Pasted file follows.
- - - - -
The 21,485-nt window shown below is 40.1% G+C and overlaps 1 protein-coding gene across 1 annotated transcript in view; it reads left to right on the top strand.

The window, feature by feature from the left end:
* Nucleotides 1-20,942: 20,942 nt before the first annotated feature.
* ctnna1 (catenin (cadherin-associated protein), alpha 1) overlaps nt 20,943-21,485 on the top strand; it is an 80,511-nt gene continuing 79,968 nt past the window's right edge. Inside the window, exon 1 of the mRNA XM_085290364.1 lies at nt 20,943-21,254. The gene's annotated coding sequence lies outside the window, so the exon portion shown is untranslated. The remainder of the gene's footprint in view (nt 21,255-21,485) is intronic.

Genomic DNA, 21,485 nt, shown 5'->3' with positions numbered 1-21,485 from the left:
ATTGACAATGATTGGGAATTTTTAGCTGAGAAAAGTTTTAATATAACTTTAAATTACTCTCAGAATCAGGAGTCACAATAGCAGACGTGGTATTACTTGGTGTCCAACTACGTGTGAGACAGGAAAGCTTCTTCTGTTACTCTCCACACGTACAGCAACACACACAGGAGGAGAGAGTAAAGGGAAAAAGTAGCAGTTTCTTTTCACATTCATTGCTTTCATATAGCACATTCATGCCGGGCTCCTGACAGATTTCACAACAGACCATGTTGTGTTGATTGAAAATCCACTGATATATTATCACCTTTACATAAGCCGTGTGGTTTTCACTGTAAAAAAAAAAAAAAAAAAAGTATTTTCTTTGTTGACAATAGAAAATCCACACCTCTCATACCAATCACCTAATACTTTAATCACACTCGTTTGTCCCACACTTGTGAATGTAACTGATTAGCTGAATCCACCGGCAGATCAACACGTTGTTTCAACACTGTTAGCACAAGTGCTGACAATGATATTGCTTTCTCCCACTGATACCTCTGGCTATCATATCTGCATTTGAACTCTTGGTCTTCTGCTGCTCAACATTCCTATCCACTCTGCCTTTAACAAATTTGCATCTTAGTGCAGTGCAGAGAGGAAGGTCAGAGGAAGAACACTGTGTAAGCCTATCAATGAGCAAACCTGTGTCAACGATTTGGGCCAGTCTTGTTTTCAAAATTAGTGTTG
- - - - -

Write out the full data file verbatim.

The 21,485-nt window shown below is 40.1% G+C and overlaps 1 protein-coding gene across 1 annotated transcript in view; it reads left to right on the top strand.

The window, feature by feature from the left end:
* Nucleotides 1-20,942: 20,942 nt before the first annotated feature.
* ctnna1 (catenin (cadherin-associated protein), alpha 1) overlaps nt 20,943-21,485 on the top strand; it is an 80,511-nt gene continuing 79,968 nt past the window's right edge. Inside the window, exon 1 of the mRNA XM_085290364.1 lies at nt 20,943-21,254. The gene's annotated coding sequence lies outside the window, so the exon portion shown is untranslated. The remainder of the gene's footprint in view (nt 21,255-21,485) is intronic.

Genomic DNA, 21,485 nt, shown 5'->3' with positions numbered 1-21,485 from the left:
ATTGACAATGATTGGGAATTTTTAGCTGAGAAAAGTTTTAATATAACTTTAAATTACTCTCAGAATCAGGAGTCACAATAGCAGACGTGGTATTACTTGGTGTCCAACTACGTGTGAGACAGGAAAGCTTCTTCTGTTACTCTCCACACGTACAGCAACACACACAGGAGGAGAGAGTAAAGGGAAAAAGTAGCAGTTTCTTTTCACATTCATTGCTTTCATATAGCACATTCATGCCGGGCTCCTGACAGATTTCACAACAGACCATGTTGTGTTGATTGAAAATCCACTGATATATTATCACCTTTACATAAGCCGTGTGGTTTTCACTGTAAAAAAAAAAAAAAAAAAAGTATTTTCTTTGTTGACAATAGAAAATCCACACCTCTCATACCAATCACCTAATACTTTAATCACACTCGTTTGTCCCACACTTGTGAATGTAACTGATTAGCTGAATCCACCGGCAGATCAACACGTTGTTTCAACACTGTTAGCACAAGTGCTGACAATGATATTGCTTTCTCCCACTGATACCTCTGGCTATCATATCTGCATTTGAACTCTTGGTCTTCTGCTGCTCAACATTCCTATCCACTCTGCCTTTAACAAATTTGCATCTTAGTGCAGTGCAGAGAGGAAGGTCAGAGGAAGAACACTGTGTAAGCCTATCAATGAGCAAACCTGTGTCAACGATTTGGGCCAGTCTTGTTTTCAAAATTAGTGTTG